There, I never went to see a play, and I can count on one hand the number of times I went to a concert. I also seldom went to the cinema, plus they only showed the latest feature films from Hollywood.
If I’d seen the possibility of working there for ten or fifteen years and after that time I had a certain level of economic solvency, the luxury of choosing my jobs and doing them when I wanted, then maybe I would have stayed. But that possibility doesn’t exist there.
HT: And here, Bernardo?
Bernardo: Do you want me to make a comparison?
HT: Comparing is something you can do, unlike me and the majority of Cubans.
Bernardo: Things here are pretty sad, because one can live and do very little work – or not work at all. That’s not healthy for the country. We can’t aspire to have lives like those people if we don’t work.
HT: That’s to say that people here could have the European standard of living if they worked?
Bernardo: Obviously, if capitalism were established here, perhaps people wouldn’t have that exact same standard of living, but something similar.
HT: Are you saying that for people to work capitalism has to be here?
Bernardo: It’s not that capitalism has to come here. Capitalism implies that — in order to survive — people who don’t have resources are obligated to sell the only thing they have: their labor power. Those who buy it want to profit from that, therefore they make you work to the maximum and pay you the minimum. Because of their situation, people feel the real need to work, because they have to pay their bills, they have to pay for health insurance, they can’t go to the dentist without money, the bank will take their home if they don’t pay… Socialism doesn’t impose those conditions.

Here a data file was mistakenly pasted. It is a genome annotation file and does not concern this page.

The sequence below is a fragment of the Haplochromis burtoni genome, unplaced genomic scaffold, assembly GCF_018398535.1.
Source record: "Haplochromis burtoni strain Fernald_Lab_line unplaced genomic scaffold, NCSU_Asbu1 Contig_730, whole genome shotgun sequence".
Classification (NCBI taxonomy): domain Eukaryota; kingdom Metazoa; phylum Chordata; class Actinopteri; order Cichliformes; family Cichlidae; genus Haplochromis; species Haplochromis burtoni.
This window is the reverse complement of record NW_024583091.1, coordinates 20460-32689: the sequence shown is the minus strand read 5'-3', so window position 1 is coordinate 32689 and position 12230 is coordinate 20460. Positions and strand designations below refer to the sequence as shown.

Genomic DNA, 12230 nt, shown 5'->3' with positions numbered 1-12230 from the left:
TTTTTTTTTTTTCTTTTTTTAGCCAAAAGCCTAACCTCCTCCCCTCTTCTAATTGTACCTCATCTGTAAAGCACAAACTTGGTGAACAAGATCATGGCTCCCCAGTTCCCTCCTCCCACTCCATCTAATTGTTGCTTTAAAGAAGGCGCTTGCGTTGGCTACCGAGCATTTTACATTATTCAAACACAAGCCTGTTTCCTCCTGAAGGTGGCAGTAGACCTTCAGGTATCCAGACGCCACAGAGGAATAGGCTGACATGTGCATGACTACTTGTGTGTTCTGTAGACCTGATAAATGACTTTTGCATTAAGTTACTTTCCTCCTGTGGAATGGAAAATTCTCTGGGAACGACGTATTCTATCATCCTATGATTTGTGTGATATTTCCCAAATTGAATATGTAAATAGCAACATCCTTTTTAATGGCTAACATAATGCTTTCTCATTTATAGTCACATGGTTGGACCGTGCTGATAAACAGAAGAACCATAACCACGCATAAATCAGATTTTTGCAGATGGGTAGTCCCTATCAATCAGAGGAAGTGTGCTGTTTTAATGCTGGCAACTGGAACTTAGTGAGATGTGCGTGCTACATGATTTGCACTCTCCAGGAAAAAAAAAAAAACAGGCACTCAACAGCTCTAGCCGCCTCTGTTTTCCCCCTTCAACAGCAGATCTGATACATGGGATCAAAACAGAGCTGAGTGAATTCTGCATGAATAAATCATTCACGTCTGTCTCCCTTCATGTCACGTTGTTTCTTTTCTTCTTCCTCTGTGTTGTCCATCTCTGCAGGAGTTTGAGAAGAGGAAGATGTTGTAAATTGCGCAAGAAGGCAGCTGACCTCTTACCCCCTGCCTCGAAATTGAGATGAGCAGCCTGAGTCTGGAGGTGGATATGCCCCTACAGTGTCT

HT: You just recognized that it’s not healthy for the country if people really don’t need to work to live. Can’t efficiency be achieved through socialism, or at least the kind of socialism that exists in Cuba?
Bernardo: What I mean is that the formulas for socialism that have been applied up to now haven’t solved the problem. They didn’t work in any country in Eastern Europe; but there are, for example, variations in China and Vietnam where they’re applying unique forms of socialism. I don’t believe that those formulas are the ones that we need here either, but they’re working for them.
HT: What do you mean by “working”? I understand that many people live in poverty in China.
Bernardo: You have to keep in mind the population of China. It’s difficult to satisfy the demands of the eleven million people who live here, so to satisfy those of a more than a billion people is impossible. In China they couldn’t apply the same form of socialism that they did in Eastern Europe or here. People have to work in a socialist society, but under capitalism they have to work a lot more.
I believe that socialism implies the will of the government to solve people’s problems; and that when it comes to setting priorities, social concerns take precedent over economic ones. This is why socialism often doesn’t work, because the economic aspect is neglected…
When we think of capitalism, we think that Cuba could end up being like the United States, Spain, England, but that’s no so. Cuba would develop a type of capitalism like that of the countries of the South. This is an underdeveloped country… perhaps we’re straying from the topic.
The point is: I wasn’t interested in what capitalism offered me, and actually I’m not that interested in what socialism offers me; it’s simply that I’m where I’m supposed to be, in my country, where I’m not a foreigner and there’s not some guy who’s going to be given priority over me.
HT: Don’t you feel that foreigners are prioritized over you here?